• Second-Level Domain - This is the often the name of the website and the unique part of the domain name, appearing to the immediate left of the TLD. For example, the second-level domain in the URL www.namecheap.com is Namecheap sandwiched between the third and top-level domain.

  • Top-Level Domain - Is the furthest point to the right of the domain. The most common TLD is .com. Within the hierarchy, TLDs are at the top with regard to domain names. ICANN oversees TLDs and facilitates the distribution of TLDs, most commonly through a domain registrar such as Namecheap.

  • IP Address - An Internet Protocol address is an addressable location on the internet. Each IP is unique with its network. In relation to websites, the network is the entire internet. The most common form of IP addresses are known as is IPv4, and written as a set of four numbers; each set has no more than three digits between 0 and 255, and each set is separated by a single dot. 157.158.458.756, for example, would be a valid IPv4 address. The DNS maps a name to that address saving you the bother of remembering a complicated series of numbers for each website you want to visit.

How are Domains Mapped to IP Addresses

DNS servers exist not only because we prefer to use human-readable names to access websites, but computers need IP addresses to access websites. How does the DNS translate domain name to IP addresses? The process is called DNS resolution and plays out over eight steps.

  1. When you type a domain or full web address into your browser, www.netflix.com for instance, your browser sends a message to the network asking for help. This exchange is commonly known as a query.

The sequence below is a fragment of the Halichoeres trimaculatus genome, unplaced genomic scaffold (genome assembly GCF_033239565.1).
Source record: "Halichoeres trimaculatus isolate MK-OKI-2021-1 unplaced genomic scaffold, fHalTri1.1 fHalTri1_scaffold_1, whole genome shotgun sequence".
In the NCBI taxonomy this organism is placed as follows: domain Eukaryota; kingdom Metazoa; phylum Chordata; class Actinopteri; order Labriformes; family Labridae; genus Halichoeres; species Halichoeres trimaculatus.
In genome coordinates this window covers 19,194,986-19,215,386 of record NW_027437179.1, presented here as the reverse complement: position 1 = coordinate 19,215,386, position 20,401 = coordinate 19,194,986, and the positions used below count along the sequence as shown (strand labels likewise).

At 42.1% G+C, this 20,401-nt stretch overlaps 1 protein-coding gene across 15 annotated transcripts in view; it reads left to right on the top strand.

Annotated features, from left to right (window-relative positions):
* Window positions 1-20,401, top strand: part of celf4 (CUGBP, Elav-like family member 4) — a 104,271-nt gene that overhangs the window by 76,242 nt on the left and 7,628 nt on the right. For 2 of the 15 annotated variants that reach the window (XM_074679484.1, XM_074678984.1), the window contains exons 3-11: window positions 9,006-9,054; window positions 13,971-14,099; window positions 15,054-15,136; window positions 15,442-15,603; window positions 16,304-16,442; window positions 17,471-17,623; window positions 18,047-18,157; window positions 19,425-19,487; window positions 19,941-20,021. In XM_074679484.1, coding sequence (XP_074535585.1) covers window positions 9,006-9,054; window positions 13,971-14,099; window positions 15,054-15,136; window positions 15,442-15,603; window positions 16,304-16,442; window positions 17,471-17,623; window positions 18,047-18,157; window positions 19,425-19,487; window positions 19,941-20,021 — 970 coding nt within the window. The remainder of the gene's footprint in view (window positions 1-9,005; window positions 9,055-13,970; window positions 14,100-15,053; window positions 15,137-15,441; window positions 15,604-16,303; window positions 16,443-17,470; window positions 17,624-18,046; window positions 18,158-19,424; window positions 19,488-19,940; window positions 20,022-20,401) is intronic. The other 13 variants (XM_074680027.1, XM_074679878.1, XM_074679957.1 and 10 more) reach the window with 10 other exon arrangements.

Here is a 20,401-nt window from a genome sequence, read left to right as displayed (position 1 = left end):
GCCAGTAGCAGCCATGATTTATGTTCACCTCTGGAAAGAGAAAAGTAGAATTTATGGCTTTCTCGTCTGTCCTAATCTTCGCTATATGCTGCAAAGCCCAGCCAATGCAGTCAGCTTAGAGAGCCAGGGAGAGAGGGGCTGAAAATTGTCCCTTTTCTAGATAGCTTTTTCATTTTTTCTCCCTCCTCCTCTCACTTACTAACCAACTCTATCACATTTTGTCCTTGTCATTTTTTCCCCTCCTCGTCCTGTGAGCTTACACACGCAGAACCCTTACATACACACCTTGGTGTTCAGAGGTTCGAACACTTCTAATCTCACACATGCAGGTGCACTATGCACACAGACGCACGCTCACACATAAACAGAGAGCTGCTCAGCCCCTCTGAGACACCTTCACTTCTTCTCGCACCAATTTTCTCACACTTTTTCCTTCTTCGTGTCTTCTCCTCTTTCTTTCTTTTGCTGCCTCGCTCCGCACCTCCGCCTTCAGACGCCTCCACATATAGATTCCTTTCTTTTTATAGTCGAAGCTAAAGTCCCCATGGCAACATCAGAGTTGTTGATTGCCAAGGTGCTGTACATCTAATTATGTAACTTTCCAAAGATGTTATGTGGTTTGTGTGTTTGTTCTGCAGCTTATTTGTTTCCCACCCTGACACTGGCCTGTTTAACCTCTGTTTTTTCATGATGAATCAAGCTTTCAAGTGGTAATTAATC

2. Your computer contacts a machine known as a recursive resolver to locate the previously cached IP address, or if it’s a first-time search, the machine 'recursively' searches for it.

  3. If the recursive resolver fails to find the address, they query the DNS root name servers for the domains IP address.

  4. The root name servers direct your ISP through the DNS hierarchy by referring your ISP recursive resolver to the necessary top-level domain name servers by scanning the top-level domain.

  5. Each top-level domain in the DNS has its own set of nameservers. Once the resolver has requested the IP address from them, they are referred on to a more applicable DNS. At this point, the DNS servers are reviewing the second level domain.

  6. Your ISP queries the referred DNS name servers for the applicable IP address. Each domain has an assigned set of DNS name servers responsible for holding the IP address and all over information relating to the domain.

  7. Your ISP provider’s resolver retrieves the A record for the Netflix.com domain from the authoritative name servers and stores it in its cache in case of future queries by anyone else.

  8. The last step sees your ISP’s recursive servers deliver the A record to your computer. Your computer now reads the record holding all the information about the domain and forwards the IP address to your browser. Your browser will then open a connection to www.Netflix.com so you can binge-watch your favorite sitcom from the 90s. This entire eight-step process is complete within a few tenths of a second however different DNS servers behave differently regarding speed and security.

DNS Configuration

Most sites have a server which takes care of its DNS. In most cases, two DNS servers are configured on your router and/ your computer to connect your ISP via DHCP. You may configure two in the case the primary server fails. If there was a problem connecting to the primary server, your computer will automatically switch to the secondary server.

A DNS lookup is normally a super-fast process with a split second turnaround to query, locate and deliver a website. Once the lookup is complete, the client computer is connected to the destination server freeing the DNS server up to deal with its next request.

It’s most likely your domain is using your ISP’s default DNS servers. However, you don’t have to. There are plenty of third-party DNS servers which may provide you with faster DNS resolves. Speed is an essential part of SEO since the time to connect to a web page is a ranking factor for Google. Experts recommend opting for reliable hosting with good speed and uptime capabilities to guarantee your website is readily viewable for your visitors.

DNS hosting